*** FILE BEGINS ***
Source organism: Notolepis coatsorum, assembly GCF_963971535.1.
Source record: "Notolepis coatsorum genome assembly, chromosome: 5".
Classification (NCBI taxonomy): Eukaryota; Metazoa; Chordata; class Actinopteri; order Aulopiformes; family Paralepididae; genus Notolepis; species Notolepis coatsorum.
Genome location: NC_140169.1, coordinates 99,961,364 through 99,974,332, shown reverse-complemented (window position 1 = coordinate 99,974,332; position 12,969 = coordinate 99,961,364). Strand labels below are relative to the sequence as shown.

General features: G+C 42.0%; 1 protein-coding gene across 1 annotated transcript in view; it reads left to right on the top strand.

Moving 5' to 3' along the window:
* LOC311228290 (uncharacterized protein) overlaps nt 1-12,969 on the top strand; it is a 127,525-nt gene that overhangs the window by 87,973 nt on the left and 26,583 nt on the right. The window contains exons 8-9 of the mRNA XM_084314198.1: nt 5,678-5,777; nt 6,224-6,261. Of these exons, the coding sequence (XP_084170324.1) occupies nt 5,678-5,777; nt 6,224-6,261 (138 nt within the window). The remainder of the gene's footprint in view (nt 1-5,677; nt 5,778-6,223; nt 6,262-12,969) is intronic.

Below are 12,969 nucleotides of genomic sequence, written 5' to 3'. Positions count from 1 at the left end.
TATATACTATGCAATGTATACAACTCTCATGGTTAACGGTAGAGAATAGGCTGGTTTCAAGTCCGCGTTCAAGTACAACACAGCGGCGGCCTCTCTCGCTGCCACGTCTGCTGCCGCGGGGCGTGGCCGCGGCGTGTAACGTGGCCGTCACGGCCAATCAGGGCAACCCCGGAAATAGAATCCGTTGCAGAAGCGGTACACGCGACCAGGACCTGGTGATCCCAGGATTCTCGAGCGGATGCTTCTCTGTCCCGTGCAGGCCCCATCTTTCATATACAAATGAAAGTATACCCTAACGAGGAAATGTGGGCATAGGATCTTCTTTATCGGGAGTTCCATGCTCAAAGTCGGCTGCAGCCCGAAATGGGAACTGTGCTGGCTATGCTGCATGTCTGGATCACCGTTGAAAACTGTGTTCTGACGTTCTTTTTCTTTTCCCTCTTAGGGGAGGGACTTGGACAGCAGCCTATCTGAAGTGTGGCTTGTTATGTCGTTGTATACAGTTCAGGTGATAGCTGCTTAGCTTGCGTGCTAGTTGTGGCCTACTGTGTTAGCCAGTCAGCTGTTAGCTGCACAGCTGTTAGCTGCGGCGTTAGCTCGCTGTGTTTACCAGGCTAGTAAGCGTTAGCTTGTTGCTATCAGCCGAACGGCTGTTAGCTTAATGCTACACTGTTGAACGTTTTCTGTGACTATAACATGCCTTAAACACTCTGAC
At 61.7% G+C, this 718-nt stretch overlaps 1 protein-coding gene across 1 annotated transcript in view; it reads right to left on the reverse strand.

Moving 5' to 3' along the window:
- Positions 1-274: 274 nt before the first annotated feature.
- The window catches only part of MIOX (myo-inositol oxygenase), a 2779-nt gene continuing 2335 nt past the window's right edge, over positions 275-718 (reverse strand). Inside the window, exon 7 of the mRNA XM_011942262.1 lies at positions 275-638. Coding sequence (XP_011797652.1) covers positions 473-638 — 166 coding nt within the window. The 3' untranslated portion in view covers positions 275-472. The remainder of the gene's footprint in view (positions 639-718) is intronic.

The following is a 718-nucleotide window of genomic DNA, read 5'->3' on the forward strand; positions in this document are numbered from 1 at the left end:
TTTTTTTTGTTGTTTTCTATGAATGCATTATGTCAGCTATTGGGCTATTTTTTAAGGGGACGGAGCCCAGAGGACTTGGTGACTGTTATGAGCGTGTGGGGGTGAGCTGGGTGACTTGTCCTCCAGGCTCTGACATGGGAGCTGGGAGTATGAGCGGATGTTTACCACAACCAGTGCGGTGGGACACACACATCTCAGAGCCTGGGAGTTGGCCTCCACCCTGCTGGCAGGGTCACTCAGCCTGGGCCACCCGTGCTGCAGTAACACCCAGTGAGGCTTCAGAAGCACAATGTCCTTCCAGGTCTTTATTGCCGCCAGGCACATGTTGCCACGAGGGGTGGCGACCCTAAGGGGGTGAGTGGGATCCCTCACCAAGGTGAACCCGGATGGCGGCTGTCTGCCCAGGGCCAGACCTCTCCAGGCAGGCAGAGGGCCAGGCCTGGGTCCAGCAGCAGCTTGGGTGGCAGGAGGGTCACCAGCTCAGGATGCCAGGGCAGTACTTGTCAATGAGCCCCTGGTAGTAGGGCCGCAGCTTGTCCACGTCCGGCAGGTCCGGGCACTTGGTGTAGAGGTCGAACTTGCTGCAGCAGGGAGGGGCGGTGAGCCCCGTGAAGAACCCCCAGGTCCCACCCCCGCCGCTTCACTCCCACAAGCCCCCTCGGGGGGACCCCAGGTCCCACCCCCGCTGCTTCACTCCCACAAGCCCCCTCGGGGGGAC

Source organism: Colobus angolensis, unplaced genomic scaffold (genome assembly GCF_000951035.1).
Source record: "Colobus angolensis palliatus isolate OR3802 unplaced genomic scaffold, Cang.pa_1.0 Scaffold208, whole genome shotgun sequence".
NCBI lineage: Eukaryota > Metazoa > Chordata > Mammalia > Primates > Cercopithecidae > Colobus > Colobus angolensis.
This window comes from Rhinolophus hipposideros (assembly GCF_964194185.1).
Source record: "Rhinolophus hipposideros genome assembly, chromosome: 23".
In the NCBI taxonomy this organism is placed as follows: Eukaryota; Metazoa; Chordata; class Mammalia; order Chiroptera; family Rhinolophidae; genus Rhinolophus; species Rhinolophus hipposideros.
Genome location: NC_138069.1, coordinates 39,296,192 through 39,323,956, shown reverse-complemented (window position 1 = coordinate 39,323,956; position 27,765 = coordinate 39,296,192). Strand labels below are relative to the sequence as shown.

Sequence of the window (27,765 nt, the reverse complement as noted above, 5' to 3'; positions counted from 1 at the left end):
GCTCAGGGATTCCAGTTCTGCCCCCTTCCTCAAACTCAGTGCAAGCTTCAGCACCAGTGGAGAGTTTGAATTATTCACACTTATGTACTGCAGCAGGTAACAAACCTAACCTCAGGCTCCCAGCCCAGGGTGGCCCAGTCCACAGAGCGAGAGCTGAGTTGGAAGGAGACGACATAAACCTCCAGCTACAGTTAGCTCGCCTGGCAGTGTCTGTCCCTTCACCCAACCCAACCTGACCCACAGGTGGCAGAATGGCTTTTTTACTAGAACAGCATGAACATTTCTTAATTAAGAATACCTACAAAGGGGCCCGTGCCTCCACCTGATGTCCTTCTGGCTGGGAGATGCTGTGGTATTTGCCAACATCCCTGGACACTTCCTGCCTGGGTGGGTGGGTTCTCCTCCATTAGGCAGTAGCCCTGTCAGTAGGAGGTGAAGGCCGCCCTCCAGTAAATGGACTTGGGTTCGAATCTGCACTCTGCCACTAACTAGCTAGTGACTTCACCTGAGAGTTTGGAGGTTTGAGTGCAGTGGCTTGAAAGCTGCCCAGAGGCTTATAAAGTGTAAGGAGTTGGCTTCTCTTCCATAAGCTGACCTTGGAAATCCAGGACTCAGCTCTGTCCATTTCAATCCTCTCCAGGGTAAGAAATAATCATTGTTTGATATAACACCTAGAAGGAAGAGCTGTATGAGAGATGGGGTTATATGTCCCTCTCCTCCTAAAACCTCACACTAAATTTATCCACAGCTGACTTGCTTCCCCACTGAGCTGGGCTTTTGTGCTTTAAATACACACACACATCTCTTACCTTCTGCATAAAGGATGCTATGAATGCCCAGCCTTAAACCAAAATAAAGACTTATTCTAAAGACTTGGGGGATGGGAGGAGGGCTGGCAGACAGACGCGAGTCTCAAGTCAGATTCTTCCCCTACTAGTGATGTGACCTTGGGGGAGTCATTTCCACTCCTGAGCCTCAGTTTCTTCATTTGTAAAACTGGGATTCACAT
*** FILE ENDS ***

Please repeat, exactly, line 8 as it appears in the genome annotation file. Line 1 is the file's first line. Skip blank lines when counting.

Below are 12,969 nucleotides of genomic sequence, written 5' to 3'. Positions count from 1 at the left end.